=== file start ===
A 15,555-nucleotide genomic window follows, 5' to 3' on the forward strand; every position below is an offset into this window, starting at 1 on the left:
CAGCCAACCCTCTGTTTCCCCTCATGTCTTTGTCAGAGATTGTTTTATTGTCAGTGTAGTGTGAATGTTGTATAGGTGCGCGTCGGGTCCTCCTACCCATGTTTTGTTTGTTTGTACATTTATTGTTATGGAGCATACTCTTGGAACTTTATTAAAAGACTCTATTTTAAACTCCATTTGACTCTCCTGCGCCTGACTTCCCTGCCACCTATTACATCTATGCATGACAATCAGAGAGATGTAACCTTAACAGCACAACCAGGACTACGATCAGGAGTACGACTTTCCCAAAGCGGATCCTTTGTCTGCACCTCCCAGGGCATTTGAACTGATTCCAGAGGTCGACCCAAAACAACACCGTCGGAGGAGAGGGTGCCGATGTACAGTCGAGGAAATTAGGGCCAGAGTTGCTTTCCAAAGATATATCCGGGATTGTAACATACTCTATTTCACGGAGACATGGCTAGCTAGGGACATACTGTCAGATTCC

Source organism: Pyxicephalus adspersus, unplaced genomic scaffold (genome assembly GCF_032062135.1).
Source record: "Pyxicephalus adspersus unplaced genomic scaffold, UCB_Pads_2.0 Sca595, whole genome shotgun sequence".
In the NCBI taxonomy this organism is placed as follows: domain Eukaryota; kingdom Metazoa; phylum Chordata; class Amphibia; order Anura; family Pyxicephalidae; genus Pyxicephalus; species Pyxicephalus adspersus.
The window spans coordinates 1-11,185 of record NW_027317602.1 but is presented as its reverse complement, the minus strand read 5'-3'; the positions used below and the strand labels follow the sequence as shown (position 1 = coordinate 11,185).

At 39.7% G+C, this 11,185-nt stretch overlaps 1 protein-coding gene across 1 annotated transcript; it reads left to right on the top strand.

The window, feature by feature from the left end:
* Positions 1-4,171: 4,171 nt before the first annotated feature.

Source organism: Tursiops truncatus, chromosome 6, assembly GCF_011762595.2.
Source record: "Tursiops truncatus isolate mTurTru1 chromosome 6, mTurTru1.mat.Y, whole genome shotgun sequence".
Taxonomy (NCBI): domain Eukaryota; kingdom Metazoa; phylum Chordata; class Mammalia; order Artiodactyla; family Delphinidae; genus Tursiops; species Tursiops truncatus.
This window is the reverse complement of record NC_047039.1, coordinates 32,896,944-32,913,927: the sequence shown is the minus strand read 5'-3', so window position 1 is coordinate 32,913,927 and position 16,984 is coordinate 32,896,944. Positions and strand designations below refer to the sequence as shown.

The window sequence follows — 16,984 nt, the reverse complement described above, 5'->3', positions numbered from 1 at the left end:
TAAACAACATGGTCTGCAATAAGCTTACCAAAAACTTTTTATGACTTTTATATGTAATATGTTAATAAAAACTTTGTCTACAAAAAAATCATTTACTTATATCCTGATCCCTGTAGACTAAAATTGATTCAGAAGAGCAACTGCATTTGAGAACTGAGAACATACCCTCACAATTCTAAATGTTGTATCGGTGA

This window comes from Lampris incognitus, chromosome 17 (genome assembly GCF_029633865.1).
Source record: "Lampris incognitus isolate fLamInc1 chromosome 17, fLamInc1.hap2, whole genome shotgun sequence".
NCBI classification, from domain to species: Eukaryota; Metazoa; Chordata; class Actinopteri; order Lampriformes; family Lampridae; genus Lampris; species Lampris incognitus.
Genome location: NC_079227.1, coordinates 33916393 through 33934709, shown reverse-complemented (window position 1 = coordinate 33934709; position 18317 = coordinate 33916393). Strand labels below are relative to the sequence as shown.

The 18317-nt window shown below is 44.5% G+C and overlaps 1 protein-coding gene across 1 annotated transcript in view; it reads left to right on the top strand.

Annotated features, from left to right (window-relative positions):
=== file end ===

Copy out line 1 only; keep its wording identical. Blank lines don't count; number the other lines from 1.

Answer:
A 15,555-nucleotide genomic window follows, 5' to 3' on the forward strand; every position below is an offset into this window, starting at 1 on the left: